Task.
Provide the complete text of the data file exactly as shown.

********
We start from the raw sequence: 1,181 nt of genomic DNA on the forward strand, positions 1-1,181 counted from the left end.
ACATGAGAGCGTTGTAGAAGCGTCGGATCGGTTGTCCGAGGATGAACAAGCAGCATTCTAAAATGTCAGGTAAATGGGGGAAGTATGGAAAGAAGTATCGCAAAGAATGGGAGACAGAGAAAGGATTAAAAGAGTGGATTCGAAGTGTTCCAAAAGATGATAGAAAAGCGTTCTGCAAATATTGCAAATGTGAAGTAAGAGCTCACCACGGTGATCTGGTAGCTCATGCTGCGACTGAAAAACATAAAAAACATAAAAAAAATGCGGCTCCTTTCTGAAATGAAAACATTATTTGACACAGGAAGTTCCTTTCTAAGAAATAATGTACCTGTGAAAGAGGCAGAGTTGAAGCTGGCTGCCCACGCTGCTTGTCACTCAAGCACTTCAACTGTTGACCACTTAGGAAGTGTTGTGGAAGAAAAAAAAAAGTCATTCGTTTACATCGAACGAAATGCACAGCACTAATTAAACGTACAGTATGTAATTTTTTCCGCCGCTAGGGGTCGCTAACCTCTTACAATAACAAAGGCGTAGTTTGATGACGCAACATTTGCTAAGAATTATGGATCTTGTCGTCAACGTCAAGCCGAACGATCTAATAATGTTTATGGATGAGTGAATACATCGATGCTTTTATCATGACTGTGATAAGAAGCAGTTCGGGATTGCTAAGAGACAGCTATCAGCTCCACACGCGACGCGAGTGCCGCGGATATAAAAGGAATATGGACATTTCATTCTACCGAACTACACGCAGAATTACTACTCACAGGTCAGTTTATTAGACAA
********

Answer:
We start from the raw sequence: 1,181 nt of genomic DNA on the forward strand, positions 1-1,181 counted from the left end.
ACATGAGAGCGTTGTAGAAGCGTCGGATCGGTTGTCCGAGGATGAACAAGCAGCATTCTAAAATGTCAGGTAAATGGGGGAAGTATGGAAAGAAGTATCGCAAAGAATGGGAGACAGAGAAAGGATTAAAAGAGTGGATTCGAAGTGTTCCAAAAGATGATAGAAAAGCGTTCTGCAAATATTGCAAATGTGAAGTAAGAGCTCACCACGGTGATCTGGTAGCTCATGCTGCGACTGAAAAACATAAAAAACATAAAAAAAATGCGGCTCCTTTCTGAAATGAAAACATTATTTGACACAGGAAGTTCCTTTCTAAGAAATAATGTACCTGTGAAAGAGGCAGAGTTGAAGCTGGCTGCCCACGCTGCTTGTCACTCAAGCACTTCAACTGTTGACCACTTAGGAAGTGTTGTGGAAGAAAAAAAAAAGTCATTCGTTTACATCGAACGAAATGCACAGCACTAATTAAACGTACAGTATGTAATTTTTTCCGCCGCTAGGGGTCGCTAACCTCTTACAATAACAAAGGCGTAGTTTGATGACGCAACATTTGCTAAGAATTATGGATCTTGTCGTCAACGTCAAGCCGAACGATCTAATAATGTTTATGGATGAGTGAATACATCGATGCTTTTATCATGACTGTGATAAGAAGCAGTTCGGGATTGCTAAGAGACAGCTATCAGCTCCACACGCGACGCGAGTGCCGCGGATATAAAAGGAATATGGACATTTCATTCTACCGAACTACACGCAGAATTACTACTCACAGGTCAGTTTATTAGACAA